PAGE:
The ship at the center of the incident was part of an aid flotilla sponsored in part by a Turkish nongovernmental organization known as the Humanitarian Relief Foundation (IHH). Israel banned the group from operating in its country or the Palestinian territories in 2008, accusing it of being a front and fundraising arm of Hamas, the Islamist militia that now runs Gaza. Leaders of the charity have denied those charges.

Israel has enforced strict border controls on Gaza along with Egypt since Gaza took over the security services in the strip of land in 2007. Hamas won a legislative election in 2006, but has opposed subsequent elections for the Palestinian Authority.

Israel’s deputy foreign minister, Danny Ayalon, on Monday accused the IHH of being a front for Hamas with ties to al Qaeda.

Evan Kohlmann, a terrorism analyst at the NEFA Foundation, said in an interview that he doubted the group has ties to al Qaeda, but that the charity had a history of support for jihadist organizations.

“This purported charity is a fairly extreme organization,” he said. “It has associated itself with a number of political viewpoints which are not only fairly militant but they seem to fall well outside of what one would normally expect from a humanitarian group.”

Mr. Kohlmann said the group, which was formed in 1995 in protest of the Serbian attacks on Muslims during the disintegration of Yugoslavia, was initially involved in the recruitment of jihadist fighters.

“In the 1990s, Turkish authorities acquired evidence that IHH was involved in not just humanitarian fundraising, but also recruiting fighters for conflicts in the Muslim world,” Mr. Kohlmann said. “A search by the Turkish authorities of the IHH offices in Turkey turned up weapons and hard-core jihadist propaganda.”

Izzet Sahin, a spokesman for IHH, told the Associated Press on Monday that his organization had no ties to terrorism and denied the Israeli charges.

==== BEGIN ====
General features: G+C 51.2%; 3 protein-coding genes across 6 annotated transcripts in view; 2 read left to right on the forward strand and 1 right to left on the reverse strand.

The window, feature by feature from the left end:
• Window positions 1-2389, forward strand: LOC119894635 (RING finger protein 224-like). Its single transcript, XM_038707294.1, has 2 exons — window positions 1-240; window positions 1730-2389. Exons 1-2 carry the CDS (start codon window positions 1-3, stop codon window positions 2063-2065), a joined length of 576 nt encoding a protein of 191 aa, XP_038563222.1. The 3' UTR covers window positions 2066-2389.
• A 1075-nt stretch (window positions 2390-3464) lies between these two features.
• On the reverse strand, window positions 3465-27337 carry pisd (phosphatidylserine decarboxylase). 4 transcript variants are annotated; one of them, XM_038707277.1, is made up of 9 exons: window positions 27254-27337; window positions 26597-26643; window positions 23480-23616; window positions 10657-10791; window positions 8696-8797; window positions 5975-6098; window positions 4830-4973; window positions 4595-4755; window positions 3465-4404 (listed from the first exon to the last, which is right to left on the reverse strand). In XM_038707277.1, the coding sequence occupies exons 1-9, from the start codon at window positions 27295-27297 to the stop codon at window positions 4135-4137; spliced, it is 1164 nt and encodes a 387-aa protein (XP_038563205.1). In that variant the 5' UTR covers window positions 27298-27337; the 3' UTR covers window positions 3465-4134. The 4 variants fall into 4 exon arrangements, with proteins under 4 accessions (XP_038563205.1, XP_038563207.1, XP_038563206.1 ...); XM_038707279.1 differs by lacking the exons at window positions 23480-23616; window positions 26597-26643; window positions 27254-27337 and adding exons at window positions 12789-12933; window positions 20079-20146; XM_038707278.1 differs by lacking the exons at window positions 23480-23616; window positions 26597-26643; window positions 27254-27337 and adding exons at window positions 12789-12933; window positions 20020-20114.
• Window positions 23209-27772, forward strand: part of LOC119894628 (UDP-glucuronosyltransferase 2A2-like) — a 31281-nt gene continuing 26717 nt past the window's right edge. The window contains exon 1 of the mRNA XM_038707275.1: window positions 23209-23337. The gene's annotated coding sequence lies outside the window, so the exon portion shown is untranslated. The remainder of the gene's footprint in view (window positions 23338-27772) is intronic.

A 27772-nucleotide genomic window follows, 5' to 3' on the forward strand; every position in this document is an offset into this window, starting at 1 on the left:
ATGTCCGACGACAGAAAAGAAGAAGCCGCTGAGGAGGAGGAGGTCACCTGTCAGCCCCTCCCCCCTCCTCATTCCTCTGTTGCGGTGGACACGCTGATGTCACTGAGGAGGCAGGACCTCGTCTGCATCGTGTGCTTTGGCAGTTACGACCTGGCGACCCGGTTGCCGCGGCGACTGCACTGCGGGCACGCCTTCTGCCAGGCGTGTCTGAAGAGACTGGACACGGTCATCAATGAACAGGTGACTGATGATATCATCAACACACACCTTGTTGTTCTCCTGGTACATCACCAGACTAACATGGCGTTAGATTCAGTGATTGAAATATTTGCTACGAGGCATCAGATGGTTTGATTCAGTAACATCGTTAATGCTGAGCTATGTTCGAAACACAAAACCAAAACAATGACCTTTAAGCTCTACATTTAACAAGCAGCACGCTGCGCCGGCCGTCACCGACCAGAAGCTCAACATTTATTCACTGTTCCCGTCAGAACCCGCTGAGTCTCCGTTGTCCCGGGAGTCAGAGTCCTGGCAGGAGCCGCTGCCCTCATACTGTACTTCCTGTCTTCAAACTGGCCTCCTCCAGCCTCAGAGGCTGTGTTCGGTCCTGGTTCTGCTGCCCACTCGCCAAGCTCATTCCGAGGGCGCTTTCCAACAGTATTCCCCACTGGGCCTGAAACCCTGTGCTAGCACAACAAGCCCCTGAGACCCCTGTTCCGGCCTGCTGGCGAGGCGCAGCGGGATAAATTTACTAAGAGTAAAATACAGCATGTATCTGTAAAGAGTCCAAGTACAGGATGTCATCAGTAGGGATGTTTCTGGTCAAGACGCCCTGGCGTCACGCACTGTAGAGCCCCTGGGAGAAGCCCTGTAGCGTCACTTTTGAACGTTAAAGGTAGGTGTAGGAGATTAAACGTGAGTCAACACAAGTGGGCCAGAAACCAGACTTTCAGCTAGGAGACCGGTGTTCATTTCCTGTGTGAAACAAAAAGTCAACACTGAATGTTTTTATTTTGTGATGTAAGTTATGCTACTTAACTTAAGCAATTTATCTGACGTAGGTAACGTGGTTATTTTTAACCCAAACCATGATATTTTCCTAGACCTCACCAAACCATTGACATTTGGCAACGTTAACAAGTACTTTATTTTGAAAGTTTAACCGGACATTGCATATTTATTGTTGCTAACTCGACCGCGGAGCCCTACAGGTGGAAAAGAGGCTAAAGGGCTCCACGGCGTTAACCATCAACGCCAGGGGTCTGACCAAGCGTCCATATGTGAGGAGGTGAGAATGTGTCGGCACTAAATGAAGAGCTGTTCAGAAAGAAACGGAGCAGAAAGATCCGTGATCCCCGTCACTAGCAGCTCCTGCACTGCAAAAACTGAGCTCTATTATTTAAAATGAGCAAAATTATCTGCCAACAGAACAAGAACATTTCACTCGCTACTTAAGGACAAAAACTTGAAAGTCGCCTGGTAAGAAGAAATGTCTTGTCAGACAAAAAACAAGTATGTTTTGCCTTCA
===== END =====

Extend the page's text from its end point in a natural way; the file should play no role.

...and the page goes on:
The U.S. reaction was mild compared with that of other allies of Israel. A statement from India’s External Affairs Ministry said, “India deplores the tragic loss of life and the reports of killings and injuries to the people on the boats carrying supplies for Gaza. There can be no justification for such indiscriminate use of force, which we condemn.”

Russia, Egypt and Britain also condemned the incident.

Street protests against Israel were held in Turkey, Iran, Egypt, Pakistan, Jordan, France, England, Greece and Spain. In Istanbul, protesters burned a Star of David. Protests also were held in New York.

Aaron David Miller, a former U.S. Middle East peace negotiator, said the incident was bad for Israel on many levels.

“This feeds the efforts of those in the international community who seek to delegitimize Israel. This has undermined Mahmoud Abbas, who will have to toughen his position in negotiations or even suspend them. This hands Hamas a huge political windfall,” he said.

Mr. Miller, who is now a scholar at the Woodrow Wilson International Center for Scholars, added that the incident “calls into question the competency and judgment of the Israeli security establishment who obviously explored a number of options.” He added, “If I were this free Gaza movement, I would be sending these boats every week.”

This article is based in part on wire service reports.